Horrible Bosses: Qualities We Don’t Want In Our Leaders

Posted on July 15th, by a Guest Contributor in Business and Workplace. 1 Comment

With great power comes great responsibility, said Spider Man.

A good leader embodies a number of highly-desired traits. He or she is focused, flexible, empathetic, ethical, and is engaged in a strong pursuit of success. There are different types of leaders and many leadership styles. Each might approach a situation or a problem in a different way but the outcome should always be the same: success or solution to a problem. Being able to get things done is the sign of a good leader.

Leadership has been much discussed. Thousands of books, articles, and blogs have been dedicated to studying different and efficient leadership styles. So how is it that despite such a wealth of information available on being a good leader, every organization has its own set of bad leaders? How come every employee has at least once endured that dreaded thing called “bad boss”?

No one starts off with the goal of becoming a horrible boss, but one picks up undesirable qualities along the way and gets stuck in self-defeating patterns of words and actions that earns one the label of ‘the boss from hell’.

So what are the things that lead to people getting this not-so-coveted title? Here are some of the qualities that we absolutely do not want in our leaders.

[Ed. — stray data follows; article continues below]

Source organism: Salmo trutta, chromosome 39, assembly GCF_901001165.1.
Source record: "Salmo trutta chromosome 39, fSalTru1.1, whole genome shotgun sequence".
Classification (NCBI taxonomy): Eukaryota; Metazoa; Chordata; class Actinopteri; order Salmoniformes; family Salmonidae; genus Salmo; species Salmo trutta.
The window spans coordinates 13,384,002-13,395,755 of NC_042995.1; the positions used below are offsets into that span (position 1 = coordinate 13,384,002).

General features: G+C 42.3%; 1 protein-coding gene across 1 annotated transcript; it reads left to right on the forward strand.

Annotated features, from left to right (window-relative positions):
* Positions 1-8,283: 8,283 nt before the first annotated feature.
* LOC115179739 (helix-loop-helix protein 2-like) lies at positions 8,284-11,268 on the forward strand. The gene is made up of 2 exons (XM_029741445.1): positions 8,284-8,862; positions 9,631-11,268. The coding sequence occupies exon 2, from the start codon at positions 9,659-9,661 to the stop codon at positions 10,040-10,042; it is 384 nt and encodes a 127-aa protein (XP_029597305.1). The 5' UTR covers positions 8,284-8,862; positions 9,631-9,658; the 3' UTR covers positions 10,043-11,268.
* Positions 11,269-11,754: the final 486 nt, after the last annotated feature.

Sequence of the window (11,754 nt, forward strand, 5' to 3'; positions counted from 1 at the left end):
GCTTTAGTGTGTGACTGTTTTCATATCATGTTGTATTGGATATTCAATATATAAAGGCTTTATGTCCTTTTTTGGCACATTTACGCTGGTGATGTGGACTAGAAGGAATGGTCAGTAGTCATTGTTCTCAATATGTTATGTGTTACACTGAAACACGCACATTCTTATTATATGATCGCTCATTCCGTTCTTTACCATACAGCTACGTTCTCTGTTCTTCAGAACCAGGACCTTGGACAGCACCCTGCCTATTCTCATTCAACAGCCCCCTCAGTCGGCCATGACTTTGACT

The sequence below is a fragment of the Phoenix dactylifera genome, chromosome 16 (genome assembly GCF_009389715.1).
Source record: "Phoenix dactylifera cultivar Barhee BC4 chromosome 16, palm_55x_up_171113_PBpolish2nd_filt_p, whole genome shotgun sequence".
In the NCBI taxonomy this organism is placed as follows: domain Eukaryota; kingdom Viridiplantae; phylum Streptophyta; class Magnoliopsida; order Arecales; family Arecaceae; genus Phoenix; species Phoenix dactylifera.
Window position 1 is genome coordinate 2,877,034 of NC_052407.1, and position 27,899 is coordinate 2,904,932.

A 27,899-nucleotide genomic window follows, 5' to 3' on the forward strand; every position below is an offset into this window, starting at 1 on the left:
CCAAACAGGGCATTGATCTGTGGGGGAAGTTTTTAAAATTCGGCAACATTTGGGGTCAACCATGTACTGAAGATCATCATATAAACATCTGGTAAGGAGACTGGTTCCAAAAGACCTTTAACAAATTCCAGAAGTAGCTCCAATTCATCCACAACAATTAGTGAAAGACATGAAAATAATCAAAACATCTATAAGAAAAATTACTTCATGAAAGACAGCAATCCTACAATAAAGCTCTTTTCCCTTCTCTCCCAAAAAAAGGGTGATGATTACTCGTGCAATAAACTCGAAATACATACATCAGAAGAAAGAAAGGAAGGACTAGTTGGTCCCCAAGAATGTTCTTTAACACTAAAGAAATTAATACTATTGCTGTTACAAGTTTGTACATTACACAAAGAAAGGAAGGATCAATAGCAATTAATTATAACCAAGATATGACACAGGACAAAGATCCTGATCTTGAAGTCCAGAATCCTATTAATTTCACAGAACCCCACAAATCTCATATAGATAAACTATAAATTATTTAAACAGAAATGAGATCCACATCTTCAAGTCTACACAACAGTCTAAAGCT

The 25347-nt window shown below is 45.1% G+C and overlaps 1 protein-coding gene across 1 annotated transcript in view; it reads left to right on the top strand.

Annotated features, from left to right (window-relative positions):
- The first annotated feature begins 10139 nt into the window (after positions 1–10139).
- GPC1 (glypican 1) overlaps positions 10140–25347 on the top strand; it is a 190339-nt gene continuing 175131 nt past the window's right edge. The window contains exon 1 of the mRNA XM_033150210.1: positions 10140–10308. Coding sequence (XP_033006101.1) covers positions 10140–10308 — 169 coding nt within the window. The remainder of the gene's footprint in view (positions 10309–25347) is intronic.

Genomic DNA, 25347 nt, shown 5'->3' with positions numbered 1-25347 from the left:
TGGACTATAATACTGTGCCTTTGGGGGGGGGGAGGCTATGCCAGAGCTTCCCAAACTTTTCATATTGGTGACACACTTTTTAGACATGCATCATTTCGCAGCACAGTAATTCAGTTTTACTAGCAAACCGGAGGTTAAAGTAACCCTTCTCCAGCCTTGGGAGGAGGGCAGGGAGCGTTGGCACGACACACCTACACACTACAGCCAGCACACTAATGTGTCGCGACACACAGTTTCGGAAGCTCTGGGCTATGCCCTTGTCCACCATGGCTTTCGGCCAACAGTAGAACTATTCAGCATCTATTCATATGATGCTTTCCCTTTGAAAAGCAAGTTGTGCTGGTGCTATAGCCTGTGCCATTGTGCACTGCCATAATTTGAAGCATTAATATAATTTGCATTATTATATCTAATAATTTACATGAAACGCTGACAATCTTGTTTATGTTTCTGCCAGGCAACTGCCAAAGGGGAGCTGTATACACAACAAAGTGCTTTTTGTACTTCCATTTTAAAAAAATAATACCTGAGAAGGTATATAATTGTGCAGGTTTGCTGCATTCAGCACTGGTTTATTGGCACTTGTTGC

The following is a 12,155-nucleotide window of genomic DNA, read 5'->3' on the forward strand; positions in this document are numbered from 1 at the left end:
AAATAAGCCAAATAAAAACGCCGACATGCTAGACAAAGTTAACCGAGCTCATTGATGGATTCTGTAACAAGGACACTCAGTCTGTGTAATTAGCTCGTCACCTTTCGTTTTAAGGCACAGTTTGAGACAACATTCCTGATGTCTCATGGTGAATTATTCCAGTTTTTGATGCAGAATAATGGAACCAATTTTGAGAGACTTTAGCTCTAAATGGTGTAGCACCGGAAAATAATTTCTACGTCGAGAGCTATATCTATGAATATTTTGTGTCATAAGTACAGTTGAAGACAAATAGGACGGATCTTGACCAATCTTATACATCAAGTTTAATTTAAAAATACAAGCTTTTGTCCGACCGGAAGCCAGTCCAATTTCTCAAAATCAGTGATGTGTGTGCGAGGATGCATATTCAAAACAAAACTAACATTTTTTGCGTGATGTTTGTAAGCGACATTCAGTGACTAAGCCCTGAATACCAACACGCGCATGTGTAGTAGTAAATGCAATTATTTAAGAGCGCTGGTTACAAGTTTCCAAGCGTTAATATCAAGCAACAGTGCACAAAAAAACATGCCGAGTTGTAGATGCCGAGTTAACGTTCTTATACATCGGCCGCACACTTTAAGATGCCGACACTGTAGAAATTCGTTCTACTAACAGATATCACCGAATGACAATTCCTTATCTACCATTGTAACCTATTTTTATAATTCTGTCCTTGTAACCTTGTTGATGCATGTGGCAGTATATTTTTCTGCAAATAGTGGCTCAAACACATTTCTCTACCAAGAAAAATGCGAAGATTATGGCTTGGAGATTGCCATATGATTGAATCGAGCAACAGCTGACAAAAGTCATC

Credit Snatcher Alert!

This is for all those bosses who can never appreciate the fine work of their juniors and waste no time in making it their own. So your juniors may be less experienced and less skilled than you but when they do a good job they do deserve appreciation.

While taking credit for someone else’s work could be unintentional at times, especially when you feel that you came up with an idea which your subordinates simply executed, the least you can do is give them the credit for their part of work. That is what a good mentor does.

 

Is an Opportunistic Communicator

Being a good communicator is one of the key qualities needed to become a good leader. But good communication is not limited to conveying what you want from your employees and giving them their targets unambiguously.

It is about keeping them motivated and positive at all times. You cannot be an aggressive and empowering communicator only when you need your subordinates to work for you. To be a good leader you should be an informative, enthusiastic and encouraging communicator at all times.

Many leaders do not let beneficial and important information trickle down to their juniors as they fear that access to such information may help their juniors outshine them. This is bad practice. Such leaders never earn the trust or willing support of their subordinates. You cannot lead a team with a need-to-know-only attitude towards your juniors.

 

Lacks Vision and Focus

Leading through action and direction is the mantra for most successful leaders. Nobody can trust or rely on a leader who does not have a vision for himself or for the growth of his team. A leader needs to be clear about his goals and be meticulous in his approach towards attaining these goals.